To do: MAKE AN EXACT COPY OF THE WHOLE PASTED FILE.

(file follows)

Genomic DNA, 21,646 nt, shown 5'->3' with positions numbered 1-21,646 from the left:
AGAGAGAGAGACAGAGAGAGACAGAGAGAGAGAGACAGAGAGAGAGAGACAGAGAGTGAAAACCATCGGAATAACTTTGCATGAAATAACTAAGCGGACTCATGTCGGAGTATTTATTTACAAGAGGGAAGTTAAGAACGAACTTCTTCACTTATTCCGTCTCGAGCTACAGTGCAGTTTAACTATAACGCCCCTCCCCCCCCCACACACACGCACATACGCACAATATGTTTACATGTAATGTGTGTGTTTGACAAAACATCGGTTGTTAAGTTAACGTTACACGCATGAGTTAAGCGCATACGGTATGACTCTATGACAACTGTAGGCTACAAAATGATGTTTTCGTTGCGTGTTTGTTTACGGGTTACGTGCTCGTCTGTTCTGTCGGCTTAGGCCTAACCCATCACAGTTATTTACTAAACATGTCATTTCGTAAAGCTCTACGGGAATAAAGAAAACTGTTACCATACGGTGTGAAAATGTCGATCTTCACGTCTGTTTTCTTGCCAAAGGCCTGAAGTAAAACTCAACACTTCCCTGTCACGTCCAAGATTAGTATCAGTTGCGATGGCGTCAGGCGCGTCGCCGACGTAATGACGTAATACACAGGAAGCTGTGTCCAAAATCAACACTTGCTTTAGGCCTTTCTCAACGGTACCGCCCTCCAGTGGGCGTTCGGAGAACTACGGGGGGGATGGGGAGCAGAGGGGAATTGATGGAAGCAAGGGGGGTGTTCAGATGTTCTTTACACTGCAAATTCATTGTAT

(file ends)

Genomic DNA, 21,646 nt, shown 5'->3' with positions numbered 1-21,646 from the left:
AGAGAGAGAGACAGAGAGAGACAGAGAGAGAGAGACAGAGAGAGAGAGACAGAGAGTGAAAACCATCGGAATAACTTTGCATGAAATAACTAAGCGGACTCATGTCGGAGTATTTATTTACAAGAGGGAAGTTAAGAACGAACTTCTTCACTTATTCCGTCTCGAGCTACAGTGCAGTTTAACTATAACGCCCCTCCCCCCCCCACACACACGCACATACGCACAATATGTTTACATGTAATGTGTGTGTTTGACAAAACATCGGTTGTTAAGTTAACGTTACACGCATGAGTTAAGCGCATACGGTATGACTCTATGACAACTGTAGGCTACAAAATGATGTTTTCGTTGCGTGTTTGTTTACGGGTTACGTGCTCGTCTGTTCTGTCGGCTTAGGCCTAACCCATCACAGTTATTTACTAAACATGTCATTTCGTAAAGCTCTACGGGAATAAAGAAAACTGTTACCATACGGTGTGAAAATGTCGATCTTCACGTCTGTTTTCTTGCCAAAGGCCTGAAGTAAAACTCAACACTTCCCTGTCACGTCCAAGATTAGTATCAGTTGCGATGGCGTCAGGCGCGTCGCCGACGTAATGACGTAATACACAGGAAGCTGTGTCCAAAATCAACACTTGCTTTAGGCCTTTCTCAACGGTACCGCCCTCCAGTGGGCGTTCGGAGAACTACGGGGGGGATGGGGAGCAGAGGGGAATTGATGGAAGCAAGGGGGGTGTTCAGATGTTCTTTACACTGCAAATTCATTGTAT